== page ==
July 17, 2018

Three Ways to Deal with China's Unfair Trade Practices

Christine McDaniel

Senior Research Fellow

The Trump administration just upped the ante on a looming trade war with China by announcing a new 10 percent tariff on $200 billion of Chinese imports. At some point these tariffs are going to catch up with us and inflict friendly fire on Americans, and it will be time to turn to Plan B. We have three options.

First, some background. An Office of the U.S. Trade Representative (USTR) “301” report puts the administration on fairly solid ground with many of its trade grievances. The 215-page report paints a picture of 21st century economic espionage. Not only is the Chinese government looking the other way, they are facilitating — if not outright sponsoring — cyber-enabled theft of U.S. intellectual property and sensitive commercial information. It’s a foreign investment and technology transfer regime that stacks the deck against U.S. and other worldwide firms, leaving them with a lack of legal recourse.

Here are three ways to deal with China’s unsavory business practices:

The first option is to punish them with tariffs, investment restrictions, and World Trade Organization (WTO) cases and hope they change. This is already underway, with unilateral tariffs that aim to restrict Chinese firms’ access to the U.S. market, investment restrictions that may target China’s much-needed access to U.S. technology, and complaints registered with the WTO.

In today’s global economy, tariffs do self-inflicted harm. Imagine being in a gunfight in an old wooden ship, with every shot fired at your enemy putting a hole in your own hull. Eventually, you start to sink. American manufacturers rely on intermediate inputs from China, so taxing those shipments puts our own manufacturers at risk of becoming less competitive both here and in export markets.

Restricting Chinese investment in the United States when there are legitimate national security concerns involved is fairly straightforward, although this has proven difficult to get through Congress.

And as for taking our complaints to the WTO, this is a decent bet. We have won most of the cases we have brought, including those against China, which does eventually oblige. But these cases take time and the WTO’s reach is only so far.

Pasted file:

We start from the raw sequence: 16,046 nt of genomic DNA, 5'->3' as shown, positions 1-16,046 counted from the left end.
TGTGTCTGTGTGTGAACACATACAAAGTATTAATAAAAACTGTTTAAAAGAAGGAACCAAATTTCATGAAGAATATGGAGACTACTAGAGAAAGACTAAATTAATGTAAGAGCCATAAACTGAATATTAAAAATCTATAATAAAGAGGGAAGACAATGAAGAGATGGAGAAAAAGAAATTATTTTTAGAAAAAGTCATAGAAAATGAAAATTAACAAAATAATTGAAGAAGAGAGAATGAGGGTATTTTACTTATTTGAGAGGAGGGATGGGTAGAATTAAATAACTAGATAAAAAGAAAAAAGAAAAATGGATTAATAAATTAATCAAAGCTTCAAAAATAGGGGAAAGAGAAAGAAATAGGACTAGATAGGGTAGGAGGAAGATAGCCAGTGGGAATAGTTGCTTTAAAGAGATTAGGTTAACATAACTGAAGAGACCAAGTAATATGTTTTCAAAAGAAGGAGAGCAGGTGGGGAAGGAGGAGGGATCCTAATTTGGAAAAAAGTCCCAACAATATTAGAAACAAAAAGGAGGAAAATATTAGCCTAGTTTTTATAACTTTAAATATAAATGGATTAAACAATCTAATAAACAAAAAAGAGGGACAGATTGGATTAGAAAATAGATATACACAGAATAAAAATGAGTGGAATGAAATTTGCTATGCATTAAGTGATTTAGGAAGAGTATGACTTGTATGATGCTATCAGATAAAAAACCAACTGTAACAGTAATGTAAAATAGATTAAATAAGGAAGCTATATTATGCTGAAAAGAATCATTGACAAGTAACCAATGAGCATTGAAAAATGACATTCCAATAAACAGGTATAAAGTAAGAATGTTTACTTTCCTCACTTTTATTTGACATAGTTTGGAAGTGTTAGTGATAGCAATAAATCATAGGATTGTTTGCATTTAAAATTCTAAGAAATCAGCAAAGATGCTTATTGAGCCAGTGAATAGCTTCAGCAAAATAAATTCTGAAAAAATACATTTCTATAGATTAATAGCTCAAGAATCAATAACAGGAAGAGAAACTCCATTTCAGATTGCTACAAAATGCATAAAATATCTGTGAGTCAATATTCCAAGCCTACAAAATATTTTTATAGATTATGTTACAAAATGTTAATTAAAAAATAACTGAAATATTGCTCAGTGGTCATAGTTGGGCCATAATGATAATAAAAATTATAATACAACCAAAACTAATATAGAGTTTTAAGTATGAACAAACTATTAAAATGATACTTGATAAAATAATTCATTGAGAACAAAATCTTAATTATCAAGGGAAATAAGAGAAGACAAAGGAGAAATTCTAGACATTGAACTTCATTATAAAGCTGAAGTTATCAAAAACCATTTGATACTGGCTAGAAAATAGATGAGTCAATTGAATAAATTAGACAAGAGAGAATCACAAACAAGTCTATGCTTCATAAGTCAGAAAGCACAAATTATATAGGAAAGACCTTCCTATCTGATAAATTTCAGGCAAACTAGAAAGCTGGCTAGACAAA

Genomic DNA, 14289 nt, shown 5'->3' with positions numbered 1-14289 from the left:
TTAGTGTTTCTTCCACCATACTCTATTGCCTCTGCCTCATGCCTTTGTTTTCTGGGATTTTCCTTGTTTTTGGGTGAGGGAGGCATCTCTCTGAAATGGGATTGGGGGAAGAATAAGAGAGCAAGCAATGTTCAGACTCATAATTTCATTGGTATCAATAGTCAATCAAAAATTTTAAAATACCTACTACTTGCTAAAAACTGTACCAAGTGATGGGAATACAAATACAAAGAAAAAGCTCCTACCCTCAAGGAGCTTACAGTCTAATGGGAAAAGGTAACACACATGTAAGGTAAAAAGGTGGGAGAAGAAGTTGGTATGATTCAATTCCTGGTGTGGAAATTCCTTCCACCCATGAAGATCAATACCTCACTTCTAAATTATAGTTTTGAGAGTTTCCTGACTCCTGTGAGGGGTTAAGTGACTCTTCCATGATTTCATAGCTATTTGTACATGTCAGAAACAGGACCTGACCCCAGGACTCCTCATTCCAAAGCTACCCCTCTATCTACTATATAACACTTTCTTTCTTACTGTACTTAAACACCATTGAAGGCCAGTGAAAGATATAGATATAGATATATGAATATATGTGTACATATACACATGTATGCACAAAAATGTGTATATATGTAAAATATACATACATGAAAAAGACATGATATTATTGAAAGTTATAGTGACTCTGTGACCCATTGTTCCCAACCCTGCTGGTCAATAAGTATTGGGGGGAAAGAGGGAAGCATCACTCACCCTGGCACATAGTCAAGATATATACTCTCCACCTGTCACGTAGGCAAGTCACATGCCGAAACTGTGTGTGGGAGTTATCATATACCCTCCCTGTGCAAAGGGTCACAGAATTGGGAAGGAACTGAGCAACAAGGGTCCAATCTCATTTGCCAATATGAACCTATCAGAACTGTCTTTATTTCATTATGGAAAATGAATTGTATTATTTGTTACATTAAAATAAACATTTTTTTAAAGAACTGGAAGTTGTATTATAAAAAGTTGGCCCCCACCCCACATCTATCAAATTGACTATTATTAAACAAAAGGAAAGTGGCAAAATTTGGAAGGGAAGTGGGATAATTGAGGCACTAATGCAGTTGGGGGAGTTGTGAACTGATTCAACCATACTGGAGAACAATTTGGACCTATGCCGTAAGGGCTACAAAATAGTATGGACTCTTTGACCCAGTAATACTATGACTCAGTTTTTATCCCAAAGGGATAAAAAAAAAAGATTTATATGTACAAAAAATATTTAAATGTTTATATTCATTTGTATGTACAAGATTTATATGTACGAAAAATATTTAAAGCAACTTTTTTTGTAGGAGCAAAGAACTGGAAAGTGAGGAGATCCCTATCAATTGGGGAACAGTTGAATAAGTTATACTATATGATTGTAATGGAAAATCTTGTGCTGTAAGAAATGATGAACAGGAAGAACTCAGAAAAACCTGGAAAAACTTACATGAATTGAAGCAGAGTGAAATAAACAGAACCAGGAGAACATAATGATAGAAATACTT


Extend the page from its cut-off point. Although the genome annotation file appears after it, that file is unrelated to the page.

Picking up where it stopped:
The second option is to do nothing. Mind our own business and don’t reach beyond our borders. This option puts the risk wholly on the private sector. The U.S. firms that wish to do business in China can choose to gamble their intellectual property crown jewels for access to a large and growing market. As long as U.S. sanctions and export controls are followed, those comfortable with the risk are free to make a buck or lose a buck.

The third and best option is to change global trade rules. Team up with our allies, who are just as frustrated with China as we are. Form a pact in which signatories commit to open trade and investment regimes, sufficiently strong intellectual property rights and enforcement, and legal recourse mechanisms. Most importantly, signatories commit to not engage in trade or investment with state-owned enterprises or those with close ties to state-owned enterprises. This would effectively leave China the odd man out.

We can’t force a sovereign nation to do anything, but they will always do what they think is in their best interest. Make that an easy choice. Being part of the global economy is in China’s best interest. In fact, their economic survival depends on it.

In order to stay in the club, China should implement reforms the International Monetary FundWorld Bank and Chinese elite have called for: a more open trade and investment regime, phasing out state-owned enterprises, stronger patent rights, and legal recourse mechanisms. These policy shifts — a shift in thinking, really — would help put China on a more sustainable path to economic growth. It would also dial down tendencies that lead to massive resources ploughing into unproductive uses, resulting in over-capacity and excess production flooding into international markets. 

The United States, or at least this administration, has shown that it will not sit idly by and watch a huge state-controlled economy steal the innovations and market share of U.S. firms. But it is unlikely China will undergo a massive shift in thinking because of tariffs alone. We need to play the long game. Stop shooting holes in the hull and take the helm.